A break in the frigid temperatures is in sight, according to the National Weather Service in Des Moines.
Meteorologist Kurt Kotenberg said as temperatures reached lows of -20 to -30 across the region Monday evening, they are expected to rise throughout the day today.
Kotenberg expects temperatures in Fort Dodge to reach 0 degrees by noon and steadily increase as the week progresses.
"It looks like temperatures could reach a few degrees above zero by afternoon," he said.
Monday's cold reached near-record lows, and were some of the coldest Iowa has seen in nearly 18 years, Kotenberg said.
"Right around Feb. 2, 1996, that was the last time we saw wind chills that cold," he said. "On that day, wind chill values reached
-56 in Mason City 18 years ago. Early Monday morning, wind chills there read 51 below."
Kotenberg said the cold temperatures spreading across the Midwest were a result of a buildup of polar air.
"It's been a larger scale event," he said. "There's just been a lot of cold air building up along the Pacific Ocean in Alaska and it finally came crashing down on the Midwest."
Although temperatures will rise slowly throughout the week, Kotenberg said people should still bundle up and protect themselves from the cold today.
"Temperatures are on the rise, but it is still very cold," he said. "Frostbite can still occur in 20 to 30 minutes with today's temperatures."
A warmup is expected by the weekend with highs in the lower to mid-30s Saturday.
No emergency shelters at which people could stay warm were opened in Webster County Monday simply because there was no indication that they would be needed, according to Tony Jorgensen, the county's emergency management coordinator.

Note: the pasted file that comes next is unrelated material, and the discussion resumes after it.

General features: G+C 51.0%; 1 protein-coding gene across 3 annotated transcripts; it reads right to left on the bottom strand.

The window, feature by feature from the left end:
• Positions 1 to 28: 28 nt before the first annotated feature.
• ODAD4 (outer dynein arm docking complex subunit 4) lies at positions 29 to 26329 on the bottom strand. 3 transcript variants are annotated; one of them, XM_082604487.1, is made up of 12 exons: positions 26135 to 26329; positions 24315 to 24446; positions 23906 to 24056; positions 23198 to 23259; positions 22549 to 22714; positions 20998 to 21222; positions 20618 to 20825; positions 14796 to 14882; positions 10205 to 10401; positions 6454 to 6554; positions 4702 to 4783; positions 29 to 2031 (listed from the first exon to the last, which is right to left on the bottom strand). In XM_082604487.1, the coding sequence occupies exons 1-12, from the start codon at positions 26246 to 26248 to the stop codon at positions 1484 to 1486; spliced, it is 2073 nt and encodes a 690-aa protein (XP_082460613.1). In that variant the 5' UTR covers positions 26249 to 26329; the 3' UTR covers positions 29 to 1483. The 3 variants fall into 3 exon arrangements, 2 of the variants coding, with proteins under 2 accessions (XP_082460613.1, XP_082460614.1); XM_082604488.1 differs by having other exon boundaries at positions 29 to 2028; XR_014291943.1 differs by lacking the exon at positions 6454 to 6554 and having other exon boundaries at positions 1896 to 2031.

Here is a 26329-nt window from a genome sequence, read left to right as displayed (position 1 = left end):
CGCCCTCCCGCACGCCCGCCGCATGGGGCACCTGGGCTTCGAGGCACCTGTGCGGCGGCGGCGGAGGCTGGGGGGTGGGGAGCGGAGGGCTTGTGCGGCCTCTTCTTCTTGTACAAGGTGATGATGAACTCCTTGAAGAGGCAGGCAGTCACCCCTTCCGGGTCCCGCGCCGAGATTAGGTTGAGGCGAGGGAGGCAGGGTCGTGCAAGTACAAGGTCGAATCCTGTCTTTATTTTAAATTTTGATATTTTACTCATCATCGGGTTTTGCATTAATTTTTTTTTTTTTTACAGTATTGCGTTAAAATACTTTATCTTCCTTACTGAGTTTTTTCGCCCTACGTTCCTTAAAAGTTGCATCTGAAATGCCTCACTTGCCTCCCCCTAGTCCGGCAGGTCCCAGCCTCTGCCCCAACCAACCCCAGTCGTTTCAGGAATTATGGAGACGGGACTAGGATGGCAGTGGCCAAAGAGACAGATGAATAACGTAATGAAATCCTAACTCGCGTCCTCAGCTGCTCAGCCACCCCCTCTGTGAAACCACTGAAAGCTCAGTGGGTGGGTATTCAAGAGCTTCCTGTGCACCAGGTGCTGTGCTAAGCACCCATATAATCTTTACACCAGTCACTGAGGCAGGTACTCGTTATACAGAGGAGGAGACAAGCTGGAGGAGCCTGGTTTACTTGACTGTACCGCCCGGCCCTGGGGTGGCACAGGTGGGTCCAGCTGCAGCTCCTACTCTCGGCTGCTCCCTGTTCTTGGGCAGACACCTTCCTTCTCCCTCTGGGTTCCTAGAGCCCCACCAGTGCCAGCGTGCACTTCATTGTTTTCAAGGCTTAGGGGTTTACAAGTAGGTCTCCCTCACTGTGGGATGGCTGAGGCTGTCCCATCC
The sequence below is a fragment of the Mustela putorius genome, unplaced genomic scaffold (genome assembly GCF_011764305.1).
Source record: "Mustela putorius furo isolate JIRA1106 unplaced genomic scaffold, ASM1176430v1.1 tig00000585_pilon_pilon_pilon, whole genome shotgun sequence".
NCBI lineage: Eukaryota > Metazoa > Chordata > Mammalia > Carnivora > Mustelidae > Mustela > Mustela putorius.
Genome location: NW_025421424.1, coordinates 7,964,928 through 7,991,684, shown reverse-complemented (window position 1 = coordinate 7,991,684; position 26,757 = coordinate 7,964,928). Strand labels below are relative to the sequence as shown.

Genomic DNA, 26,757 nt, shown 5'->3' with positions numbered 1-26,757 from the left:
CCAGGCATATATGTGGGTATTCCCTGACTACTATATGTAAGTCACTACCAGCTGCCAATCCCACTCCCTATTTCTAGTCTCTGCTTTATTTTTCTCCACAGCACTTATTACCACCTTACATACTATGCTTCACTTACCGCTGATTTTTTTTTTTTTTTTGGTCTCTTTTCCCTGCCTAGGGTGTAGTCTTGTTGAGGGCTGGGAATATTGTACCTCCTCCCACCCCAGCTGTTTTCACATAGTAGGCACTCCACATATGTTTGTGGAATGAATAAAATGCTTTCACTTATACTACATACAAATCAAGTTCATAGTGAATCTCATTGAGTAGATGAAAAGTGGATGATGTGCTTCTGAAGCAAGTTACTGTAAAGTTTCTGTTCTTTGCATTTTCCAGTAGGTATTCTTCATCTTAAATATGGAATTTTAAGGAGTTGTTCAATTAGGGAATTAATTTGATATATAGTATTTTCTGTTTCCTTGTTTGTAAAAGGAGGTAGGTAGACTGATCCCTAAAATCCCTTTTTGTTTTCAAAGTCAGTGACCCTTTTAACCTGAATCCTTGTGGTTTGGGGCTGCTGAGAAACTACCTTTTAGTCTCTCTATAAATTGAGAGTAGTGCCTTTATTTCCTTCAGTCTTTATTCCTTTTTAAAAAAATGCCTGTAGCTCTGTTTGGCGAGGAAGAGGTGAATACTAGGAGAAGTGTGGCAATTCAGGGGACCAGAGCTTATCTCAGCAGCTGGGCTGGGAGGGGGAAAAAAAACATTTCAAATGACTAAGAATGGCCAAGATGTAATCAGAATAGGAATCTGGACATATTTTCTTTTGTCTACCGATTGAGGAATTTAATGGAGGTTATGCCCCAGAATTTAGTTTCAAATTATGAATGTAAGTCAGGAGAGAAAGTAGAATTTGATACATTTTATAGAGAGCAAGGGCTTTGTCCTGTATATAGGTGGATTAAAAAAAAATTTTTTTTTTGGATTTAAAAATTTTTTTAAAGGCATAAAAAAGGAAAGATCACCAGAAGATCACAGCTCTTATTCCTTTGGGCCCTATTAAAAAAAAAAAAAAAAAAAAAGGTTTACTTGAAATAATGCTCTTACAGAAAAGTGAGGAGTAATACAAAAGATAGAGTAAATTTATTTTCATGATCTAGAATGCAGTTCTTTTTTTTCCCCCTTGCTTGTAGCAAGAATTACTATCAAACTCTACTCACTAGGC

''We do have the resources to open one if needed,'' he said.
The cold weather also caused problems for area drivers, some of whom found themselves needing assistance from law enforcement.
Iowa State Patrol Lt. Kelly Hindman said his department was prepared Monday to help any stranded motorists or anyone needing help.
"We put extra people on the road during the overnight hours and brought in some more people this morning," Hindman said. "We were very worried that if people ran out of gas, surviving for very long would be difficult in this weather."
Putting extra troopers on the road proved helpful, according to Hindman. A vehicle with seven people in it ran out of gas on the interstate and because of the amount of troopers on the road, Hindman said they were able to be helped fairly quickly.
"Thankfully we had troopers nearby and it didn't take us long to respond," he said. "Had that not been the case those seven people would have been stuck out there."
He said troopers responded to a "higher than normal" amount of car breakdowns and a large amount of calls about flat tires.
"We've also seen some mechanical breakdowns, especially in vehicles that run diesel fuel," he said.
Extra troopers will continue to be out until later this week.
Though the cold weather can make traveling difficult, Hindman said there are steps people can take to make sure they're not stranded without help.
"Make sure you have an adequate amount of fuel," he said. "If your travel isn't necessary, simply delay it until the weather breaks. If it's something that can wait, then make the trip later."
He added that "people with diesel vehicles should realize that in the very extreme cold, it'll act differently than routine winter days."
Hindman also said that drivers should pack extra blankets in their car and have a fully-charged cell phone to call for help.
"It's colder than people are prepared for," he said. "We can keep the school kids home, but people have to get to work and it's not like we can ask everybody to stay home."